“And Max?”

“Well, unfortunately Max’s ambition for drink and women far exceeded his ambition for success in business, but it seems like he turned it around after all. I’m not sure if I was any help there, but perhaps. They can’t all be like you, dear.”

“I’m so worried things with the business won’t work out in the long run,” I admitted, hoping he had some clairvoyance that I lacked.

“There’s no doubt in my mind that you will be successful, one way or the other. If not with this, there will be something else. None of us know where life will take us, but you’re making sacrifices and working hard for your dreams. As long as you stay true to those dreams, keep them at the forefront of your mind, you’re moving in the right direction. At least that’s what I tell myself.”

“Sounds right to me.” My nerves were strung tight in anticipation of tomorrow’s meeting, which would be a make it or break it moment for the business, and for me. I needed all the encouragement I could get.

“I’ll let you know when I figure it all out anyway,” he promised.

I didn’t know whether to be inspired or discouraged, knowing he sometimes felt as aimless as I felt right now.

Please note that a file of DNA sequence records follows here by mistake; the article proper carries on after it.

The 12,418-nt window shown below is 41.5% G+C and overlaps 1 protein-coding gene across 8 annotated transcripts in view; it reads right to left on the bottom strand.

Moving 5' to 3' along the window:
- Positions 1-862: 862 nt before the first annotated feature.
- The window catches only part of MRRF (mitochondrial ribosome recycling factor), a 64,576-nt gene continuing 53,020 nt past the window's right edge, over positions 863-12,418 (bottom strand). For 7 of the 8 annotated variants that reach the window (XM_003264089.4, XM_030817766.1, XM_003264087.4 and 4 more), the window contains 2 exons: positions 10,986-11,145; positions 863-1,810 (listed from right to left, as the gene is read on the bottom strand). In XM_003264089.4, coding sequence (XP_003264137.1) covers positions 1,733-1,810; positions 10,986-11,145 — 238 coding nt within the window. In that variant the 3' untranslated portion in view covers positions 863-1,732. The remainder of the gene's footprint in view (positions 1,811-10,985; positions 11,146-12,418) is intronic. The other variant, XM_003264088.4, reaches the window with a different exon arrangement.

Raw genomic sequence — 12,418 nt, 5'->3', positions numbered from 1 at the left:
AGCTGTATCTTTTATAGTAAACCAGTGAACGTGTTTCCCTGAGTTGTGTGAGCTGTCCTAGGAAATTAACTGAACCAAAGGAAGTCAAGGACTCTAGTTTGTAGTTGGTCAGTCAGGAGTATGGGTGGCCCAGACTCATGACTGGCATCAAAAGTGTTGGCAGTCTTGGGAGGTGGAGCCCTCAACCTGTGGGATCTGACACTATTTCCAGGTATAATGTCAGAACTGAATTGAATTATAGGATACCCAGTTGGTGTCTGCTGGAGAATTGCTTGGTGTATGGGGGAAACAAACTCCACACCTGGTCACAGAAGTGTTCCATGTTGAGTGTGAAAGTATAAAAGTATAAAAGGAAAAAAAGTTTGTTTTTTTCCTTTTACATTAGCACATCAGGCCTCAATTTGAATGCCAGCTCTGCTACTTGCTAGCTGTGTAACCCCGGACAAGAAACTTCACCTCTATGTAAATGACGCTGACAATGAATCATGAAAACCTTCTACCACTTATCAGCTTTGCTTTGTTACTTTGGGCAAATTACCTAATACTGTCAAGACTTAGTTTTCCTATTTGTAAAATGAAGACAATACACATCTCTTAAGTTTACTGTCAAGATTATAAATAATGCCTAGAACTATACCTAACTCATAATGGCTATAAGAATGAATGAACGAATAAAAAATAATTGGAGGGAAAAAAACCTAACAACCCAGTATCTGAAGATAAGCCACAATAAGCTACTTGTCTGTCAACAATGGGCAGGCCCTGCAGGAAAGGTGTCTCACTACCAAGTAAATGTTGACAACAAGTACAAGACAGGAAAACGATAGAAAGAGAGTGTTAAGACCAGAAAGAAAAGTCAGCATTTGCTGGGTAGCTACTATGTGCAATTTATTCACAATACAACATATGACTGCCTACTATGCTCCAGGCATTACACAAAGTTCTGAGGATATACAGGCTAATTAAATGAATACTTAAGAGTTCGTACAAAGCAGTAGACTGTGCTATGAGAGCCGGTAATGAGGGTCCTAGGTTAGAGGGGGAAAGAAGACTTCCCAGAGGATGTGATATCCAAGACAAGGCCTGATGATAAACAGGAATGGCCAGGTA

He shifted his focus back to me. “In the meantime, let’s see what you’ve got for our friend Max tomorrow.” He motioned toward the folder on my lap and cleared a path on his desk.

“Definitely.” I laid out the business plan and my notes, and we set to work.


The receptionist at Angelcom Venture Group gave me a questioning glance before leading me into the conference room at the end of the hall. I checked myself over, making sure nothing was grossly out of place. So far so good. I shrugged.

“Make yourself comfortable, Miss Hathaway. The rest of the group should be arriving shortly.”

“Thank you,” I said politely, grateful the room was momentarily empty. I took a deep breath, trailing my fingers along the edge of the conference table until I reached a wall of windows overlooking Boston Harbor. Awe mingled with my growing anxiety. In a moment I would be face-to-face with a handful of the city’s most wealthy and influential investors, and I felt so far out of my comfort zone, it just wasn’t funny. I took a deep breath and shook out my hands anxiously, wishing my body would relax a little.


I spun around. A young man about my age, with blond hair parted neatly to the side, dark blue eyes, and wearing an impressive three-piece suit, approached me. We shook hands.

“You must be Maxwell.”

“Please, call me Max.”

“Professor Quinlan has told me a lot about you, Max.”

“Don’t believe a word of it.” He laughed, revealing a set of perfectly white teeth contrasting with a tan that made me wonder how much time he actually spent in New England.

“All good things, I promise,” I lied.

“That’s good of him. I owe him one. This must be your first pitch?”


“You’ll do fine. Just remember, most of us were in your shoes at some point.”

I smiled and nodded, knowing the chances of Max Pope, heir to shipping magnate Michael Pope, pitching to anyone other than his father for a measly two million dollars were slim to none. Regardless, he was the reason I was here this morning, and I was thankful. Quinlan had known just the favor to pull.